10 February 2011

Do Game Developers Need To Care About UBB? - by Neil Gower

      Posted 02/07/11 10:33:00 pm  

Periodically, issues like "net neutrality", "fair use", and "usage-based billing" will catch the attention of the mainstream media, resulting in a few debates in the lunch room among game developers. For most of us, these discussions never go beyond the water cooler. However, for Canadian developers, the stakes have been raised.

The issue that the game industry needs to be paying attention to today is "usage-based billing" (UBB). The really short version is that the few big internet service providers in Canada who control all of the network infrastructure want to not only put crazy low caps on monthly transfers (around 25GB/mo), they also want to charge exorbitant rates for overages, and they want to force wholesalers (Canada's closest approximation to "competition" in the market) to do the same.

This will make digital distribution of games, one of the hottest areas of growth in the industry, prohibitively expensive for our customers. Sure, most PSN and XBLA games are only a few hundred megs now, but full-sized retail games (many gigs each) are already being bought through digital distribution services on PC. You don't need a crystal ball to predict that these games are going to get bigger with time.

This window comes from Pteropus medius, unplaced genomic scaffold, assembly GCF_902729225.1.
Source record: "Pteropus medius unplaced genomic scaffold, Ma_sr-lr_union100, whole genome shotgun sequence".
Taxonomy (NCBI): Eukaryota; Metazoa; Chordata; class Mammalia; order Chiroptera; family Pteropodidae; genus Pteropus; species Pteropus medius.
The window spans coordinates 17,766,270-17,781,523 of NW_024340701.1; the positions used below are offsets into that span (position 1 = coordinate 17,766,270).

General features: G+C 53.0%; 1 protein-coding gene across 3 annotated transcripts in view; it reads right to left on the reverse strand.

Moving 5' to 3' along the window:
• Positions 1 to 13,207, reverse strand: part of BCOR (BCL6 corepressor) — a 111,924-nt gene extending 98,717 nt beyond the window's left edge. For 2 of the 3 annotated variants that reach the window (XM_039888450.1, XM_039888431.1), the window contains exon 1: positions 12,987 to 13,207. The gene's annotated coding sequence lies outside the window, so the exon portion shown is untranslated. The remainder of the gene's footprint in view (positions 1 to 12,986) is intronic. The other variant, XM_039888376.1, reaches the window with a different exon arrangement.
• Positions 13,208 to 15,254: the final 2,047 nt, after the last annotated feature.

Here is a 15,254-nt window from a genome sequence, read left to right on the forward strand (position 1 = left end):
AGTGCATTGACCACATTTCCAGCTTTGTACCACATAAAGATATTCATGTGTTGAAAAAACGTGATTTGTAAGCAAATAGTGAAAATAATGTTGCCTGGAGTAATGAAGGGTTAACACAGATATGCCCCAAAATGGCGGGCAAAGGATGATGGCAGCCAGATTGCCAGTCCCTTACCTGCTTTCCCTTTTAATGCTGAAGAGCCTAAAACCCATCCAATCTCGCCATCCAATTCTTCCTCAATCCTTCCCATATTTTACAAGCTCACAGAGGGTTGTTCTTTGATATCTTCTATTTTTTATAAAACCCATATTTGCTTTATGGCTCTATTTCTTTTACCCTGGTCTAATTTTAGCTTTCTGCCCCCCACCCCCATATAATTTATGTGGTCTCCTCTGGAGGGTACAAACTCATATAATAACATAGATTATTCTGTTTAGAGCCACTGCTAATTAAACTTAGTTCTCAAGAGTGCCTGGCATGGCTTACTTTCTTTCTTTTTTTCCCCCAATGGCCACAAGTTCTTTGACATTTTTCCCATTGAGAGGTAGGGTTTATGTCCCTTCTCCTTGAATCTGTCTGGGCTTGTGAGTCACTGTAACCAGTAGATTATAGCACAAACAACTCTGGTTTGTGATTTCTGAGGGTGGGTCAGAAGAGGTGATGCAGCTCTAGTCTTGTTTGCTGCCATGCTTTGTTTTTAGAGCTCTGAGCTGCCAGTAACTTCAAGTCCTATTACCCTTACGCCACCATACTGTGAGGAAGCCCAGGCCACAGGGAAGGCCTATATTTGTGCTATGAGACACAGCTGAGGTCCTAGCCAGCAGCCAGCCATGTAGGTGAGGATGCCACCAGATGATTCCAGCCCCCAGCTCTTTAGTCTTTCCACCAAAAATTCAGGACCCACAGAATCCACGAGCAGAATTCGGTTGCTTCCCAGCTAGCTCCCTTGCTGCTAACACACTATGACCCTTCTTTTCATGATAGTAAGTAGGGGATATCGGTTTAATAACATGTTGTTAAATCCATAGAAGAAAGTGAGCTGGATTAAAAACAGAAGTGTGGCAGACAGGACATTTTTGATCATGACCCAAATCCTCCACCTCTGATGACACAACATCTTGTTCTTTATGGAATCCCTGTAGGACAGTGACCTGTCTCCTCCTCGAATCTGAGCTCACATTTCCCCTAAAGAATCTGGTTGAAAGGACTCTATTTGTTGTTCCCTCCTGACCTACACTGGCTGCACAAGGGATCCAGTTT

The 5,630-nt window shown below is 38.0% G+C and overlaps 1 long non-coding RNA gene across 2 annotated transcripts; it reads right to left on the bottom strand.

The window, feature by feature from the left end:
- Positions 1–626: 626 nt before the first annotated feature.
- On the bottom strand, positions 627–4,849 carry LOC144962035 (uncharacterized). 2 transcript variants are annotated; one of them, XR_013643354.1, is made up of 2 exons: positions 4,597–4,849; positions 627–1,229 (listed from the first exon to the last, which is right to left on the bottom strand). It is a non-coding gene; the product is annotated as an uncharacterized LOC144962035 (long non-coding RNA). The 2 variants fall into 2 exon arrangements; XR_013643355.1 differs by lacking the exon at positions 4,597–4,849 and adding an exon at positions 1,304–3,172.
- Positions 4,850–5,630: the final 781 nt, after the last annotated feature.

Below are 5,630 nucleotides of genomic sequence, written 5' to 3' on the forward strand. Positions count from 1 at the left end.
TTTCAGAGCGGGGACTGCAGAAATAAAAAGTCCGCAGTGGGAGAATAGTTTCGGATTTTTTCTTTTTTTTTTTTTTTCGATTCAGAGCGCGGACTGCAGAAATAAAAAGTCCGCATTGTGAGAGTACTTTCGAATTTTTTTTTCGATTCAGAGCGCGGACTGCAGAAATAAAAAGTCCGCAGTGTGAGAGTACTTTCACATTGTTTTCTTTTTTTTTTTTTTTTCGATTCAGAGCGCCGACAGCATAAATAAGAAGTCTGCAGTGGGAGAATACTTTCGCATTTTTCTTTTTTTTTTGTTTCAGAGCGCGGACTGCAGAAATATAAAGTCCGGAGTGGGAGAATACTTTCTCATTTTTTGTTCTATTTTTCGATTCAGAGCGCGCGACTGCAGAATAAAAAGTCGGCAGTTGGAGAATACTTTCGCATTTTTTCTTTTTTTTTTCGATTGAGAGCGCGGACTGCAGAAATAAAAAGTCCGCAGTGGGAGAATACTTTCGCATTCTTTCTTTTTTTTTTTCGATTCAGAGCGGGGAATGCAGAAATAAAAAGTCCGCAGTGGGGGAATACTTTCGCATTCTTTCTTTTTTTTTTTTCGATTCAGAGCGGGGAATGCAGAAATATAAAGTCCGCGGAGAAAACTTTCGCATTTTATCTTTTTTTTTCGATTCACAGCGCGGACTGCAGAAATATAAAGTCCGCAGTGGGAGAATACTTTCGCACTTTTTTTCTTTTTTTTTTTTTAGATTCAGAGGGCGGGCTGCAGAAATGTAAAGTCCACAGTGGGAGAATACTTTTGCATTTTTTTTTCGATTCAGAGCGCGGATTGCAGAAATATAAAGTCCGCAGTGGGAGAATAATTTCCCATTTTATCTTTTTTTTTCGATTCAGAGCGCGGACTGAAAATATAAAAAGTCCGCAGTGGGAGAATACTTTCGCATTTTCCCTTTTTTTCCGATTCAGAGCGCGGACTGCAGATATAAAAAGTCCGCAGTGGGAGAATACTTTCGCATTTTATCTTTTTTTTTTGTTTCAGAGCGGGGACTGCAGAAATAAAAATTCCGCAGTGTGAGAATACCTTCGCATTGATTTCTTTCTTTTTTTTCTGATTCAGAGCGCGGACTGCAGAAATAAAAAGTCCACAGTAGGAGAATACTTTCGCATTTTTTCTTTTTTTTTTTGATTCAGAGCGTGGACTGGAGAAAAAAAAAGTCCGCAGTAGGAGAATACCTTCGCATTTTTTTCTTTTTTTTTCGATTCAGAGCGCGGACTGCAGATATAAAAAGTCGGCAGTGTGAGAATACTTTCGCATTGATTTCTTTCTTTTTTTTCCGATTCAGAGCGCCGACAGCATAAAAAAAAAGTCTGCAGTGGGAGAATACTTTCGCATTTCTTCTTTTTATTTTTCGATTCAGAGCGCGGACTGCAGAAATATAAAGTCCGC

Digital distribution isn't the only place our industry gets hit. UBB makes it more expensive for players to play (even free!) MMOGs and social games. Cloud-based game streaming - forget it. And this kind of policy kills all kinds of future innovations that we don't even have catchy buzzwords for yet.

As a "new media" industry that thrives on innovation, this is a big problem for game developers. It's not all doom and gloom though. The extensive media attention (like this and this) surrounding this issue has triggered the government to ask the CRTC to reconsider their pro-UBB decision.

If you want to take a step beyond the water cooler, think about showing your support for one of the advocacy groups like OpenMedia.ca. Amazingly, people signing these web petitions is actually having an impact on the decision makers. It looks like the internet might just be useful as more than just another pay-per-view outlet after all.

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Carlo Delallana
8 Feb 2011 at 7:02 am PST

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